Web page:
October Vagabonds eBook

This eBook from the Gutenberg Project consists of approximately 92 pages of information about October Vagabonds.
there, that beautiful child-woman in the solitude?  By what caprice of the strange law of the distribution of fair faces had she come to flower in this particular waste place of the earth?—­for her face had surely come a long way, been blown blossom-wise on some far wandering wind, from realms of old beauty and romance, and it had the exiled look of all beautiful things.  Could she be a plain farmer’s daughter, indigenous to that stubborn soil?  No, surely she was not that, and yet—­how had she come to be there?  But these were questions we could not put to the schoolmarm.  We could only ask our road, and the prosaic possibilities of lunch in the neighbourhood, and go on our way.  Nor could I press that rose among the pages of my book—­but, as I write, I wonder if it is still making sweet that desolate spot, and still studying irrelevant geography in the silence of the hills.

However, we did learn something about our young human rose at a farmhouse a mile or so farther on.  While a motherly housewife prepared us some lunch, all a-bustle with expectancy of an imminent inroad of harvesters due to thresh the corn, and liable to eat all before them, a sprightly young daughter, who attended the same school, and whom we had told about our call at the schoolhouse, entertained us with girlish gossip of the neighbourhood.  So we learned that our fancies had not been so far wrong, but that our beautiful young face had indeed come from as far as France, the orphaned child of a French sailor and an English mother, come over the seas for a home with a farmer uncle near by.  Strange are the destinies of beautiful faces.  All the way from France to Pine Creek!  Poor little world-wandered rose!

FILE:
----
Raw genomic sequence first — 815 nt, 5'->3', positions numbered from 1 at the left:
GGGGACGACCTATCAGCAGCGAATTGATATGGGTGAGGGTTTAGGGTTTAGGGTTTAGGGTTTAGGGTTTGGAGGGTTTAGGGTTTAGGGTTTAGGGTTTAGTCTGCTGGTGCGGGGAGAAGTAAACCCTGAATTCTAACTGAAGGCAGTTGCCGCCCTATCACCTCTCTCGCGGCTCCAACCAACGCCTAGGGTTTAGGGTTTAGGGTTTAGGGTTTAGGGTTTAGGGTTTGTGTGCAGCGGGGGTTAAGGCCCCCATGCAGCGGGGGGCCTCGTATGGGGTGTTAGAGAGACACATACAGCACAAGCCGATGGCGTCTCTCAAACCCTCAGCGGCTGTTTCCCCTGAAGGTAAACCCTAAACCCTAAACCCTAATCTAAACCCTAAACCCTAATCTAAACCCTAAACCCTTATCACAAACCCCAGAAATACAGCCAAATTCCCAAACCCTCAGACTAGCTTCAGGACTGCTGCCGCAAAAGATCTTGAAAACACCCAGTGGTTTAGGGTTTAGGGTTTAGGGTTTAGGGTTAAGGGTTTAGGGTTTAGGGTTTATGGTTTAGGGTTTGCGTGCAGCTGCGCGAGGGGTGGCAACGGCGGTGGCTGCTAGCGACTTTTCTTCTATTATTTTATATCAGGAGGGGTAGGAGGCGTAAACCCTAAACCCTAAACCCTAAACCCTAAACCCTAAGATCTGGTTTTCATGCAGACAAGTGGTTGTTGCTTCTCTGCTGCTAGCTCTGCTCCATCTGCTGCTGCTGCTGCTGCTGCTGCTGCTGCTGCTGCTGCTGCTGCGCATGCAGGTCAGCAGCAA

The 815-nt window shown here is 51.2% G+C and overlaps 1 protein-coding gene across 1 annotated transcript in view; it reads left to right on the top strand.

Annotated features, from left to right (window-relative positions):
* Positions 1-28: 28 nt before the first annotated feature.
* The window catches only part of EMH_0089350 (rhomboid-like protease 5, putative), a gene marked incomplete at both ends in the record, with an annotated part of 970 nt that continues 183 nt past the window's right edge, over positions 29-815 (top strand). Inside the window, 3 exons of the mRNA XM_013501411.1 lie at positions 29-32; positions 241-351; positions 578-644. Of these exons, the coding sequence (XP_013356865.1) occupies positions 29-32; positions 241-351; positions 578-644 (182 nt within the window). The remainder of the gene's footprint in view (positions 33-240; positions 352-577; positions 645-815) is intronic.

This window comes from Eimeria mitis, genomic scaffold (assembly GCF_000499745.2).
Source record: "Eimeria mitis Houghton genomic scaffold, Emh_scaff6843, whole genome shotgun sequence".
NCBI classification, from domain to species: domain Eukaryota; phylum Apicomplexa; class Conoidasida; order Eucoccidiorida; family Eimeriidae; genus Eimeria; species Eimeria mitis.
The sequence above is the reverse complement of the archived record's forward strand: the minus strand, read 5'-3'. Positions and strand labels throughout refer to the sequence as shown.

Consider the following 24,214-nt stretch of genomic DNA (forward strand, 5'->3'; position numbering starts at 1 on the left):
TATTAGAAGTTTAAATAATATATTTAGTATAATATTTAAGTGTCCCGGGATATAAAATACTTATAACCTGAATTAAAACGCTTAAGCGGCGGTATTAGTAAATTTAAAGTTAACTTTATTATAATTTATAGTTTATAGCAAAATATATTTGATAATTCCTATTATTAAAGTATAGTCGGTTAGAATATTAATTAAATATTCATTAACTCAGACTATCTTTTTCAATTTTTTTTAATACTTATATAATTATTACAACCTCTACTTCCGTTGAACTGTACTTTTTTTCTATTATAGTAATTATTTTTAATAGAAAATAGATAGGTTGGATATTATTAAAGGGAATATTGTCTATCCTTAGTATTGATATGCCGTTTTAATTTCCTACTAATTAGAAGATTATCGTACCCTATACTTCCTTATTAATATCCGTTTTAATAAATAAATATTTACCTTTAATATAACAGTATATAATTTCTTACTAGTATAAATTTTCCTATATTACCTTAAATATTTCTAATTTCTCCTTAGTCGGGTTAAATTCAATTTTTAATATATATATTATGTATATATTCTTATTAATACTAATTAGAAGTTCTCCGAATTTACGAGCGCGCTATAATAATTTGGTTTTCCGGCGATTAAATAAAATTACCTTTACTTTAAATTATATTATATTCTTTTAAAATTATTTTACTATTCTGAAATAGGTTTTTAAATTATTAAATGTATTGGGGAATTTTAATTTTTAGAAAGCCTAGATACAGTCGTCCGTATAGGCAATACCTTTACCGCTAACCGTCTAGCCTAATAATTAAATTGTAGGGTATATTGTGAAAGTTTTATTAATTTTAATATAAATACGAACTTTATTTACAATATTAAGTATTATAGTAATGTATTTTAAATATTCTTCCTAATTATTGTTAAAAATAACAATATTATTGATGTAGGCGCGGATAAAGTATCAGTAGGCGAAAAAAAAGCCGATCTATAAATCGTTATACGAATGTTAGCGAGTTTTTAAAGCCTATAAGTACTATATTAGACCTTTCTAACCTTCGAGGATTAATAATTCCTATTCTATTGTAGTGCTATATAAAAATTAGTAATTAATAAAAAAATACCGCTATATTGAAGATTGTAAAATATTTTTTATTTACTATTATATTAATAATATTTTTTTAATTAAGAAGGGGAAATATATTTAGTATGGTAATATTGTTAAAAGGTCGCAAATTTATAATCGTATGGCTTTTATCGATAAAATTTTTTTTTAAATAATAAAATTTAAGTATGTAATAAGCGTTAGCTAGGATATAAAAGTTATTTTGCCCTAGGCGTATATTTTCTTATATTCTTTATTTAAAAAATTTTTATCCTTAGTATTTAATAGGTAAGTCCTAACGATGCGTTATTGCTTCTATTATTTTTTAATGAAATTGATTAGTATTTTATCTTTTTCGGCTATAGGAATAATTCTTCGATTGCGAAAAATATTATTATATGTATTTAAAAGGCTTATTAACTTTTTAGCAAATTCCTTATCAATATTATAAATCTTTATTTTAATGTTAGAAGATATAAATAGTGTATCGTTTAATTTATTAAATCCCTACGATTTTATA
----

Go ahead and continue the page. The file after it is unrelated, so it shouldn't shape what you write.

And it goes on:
And while we ate our lunch, the mother had a sad, beautiful story of a dead son and a mother’s tears to tell us, too sacred to tell again.  How many beautiful faces there are hidden about the world, and how many beautiful sad stories hidden in the broken hearts of mothers!



We had somewhat scorned the idea of Watkins, as being one of Nature’s show-places.  In fact, Watkins Glen is, so to say, so nationally beautiful as latterly to have received a pension from the Government of the United States, which now undertakes the conservation of its fantastic chasms and waterfalls.  Some one—­I am inclined to think it was myself—­once said that he never wished to go to Switzerland, because he feared that the Alps would be greasy with being climbed.  I think it is clear what he meant.  To one who loves Nature for himself, has his own discovering eyes for her multiform and many-mooded beauty, it is distasteful to have some excursionist effect of spectacular scenery labelled and thrust upon him with a showman’s raptures; and, in revulsion from the hypocritical admiration of the vulgar, he turns to the less obvious and less melodramatic beauty of

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October Vagabonds from Project Gutenberg. Public domain.
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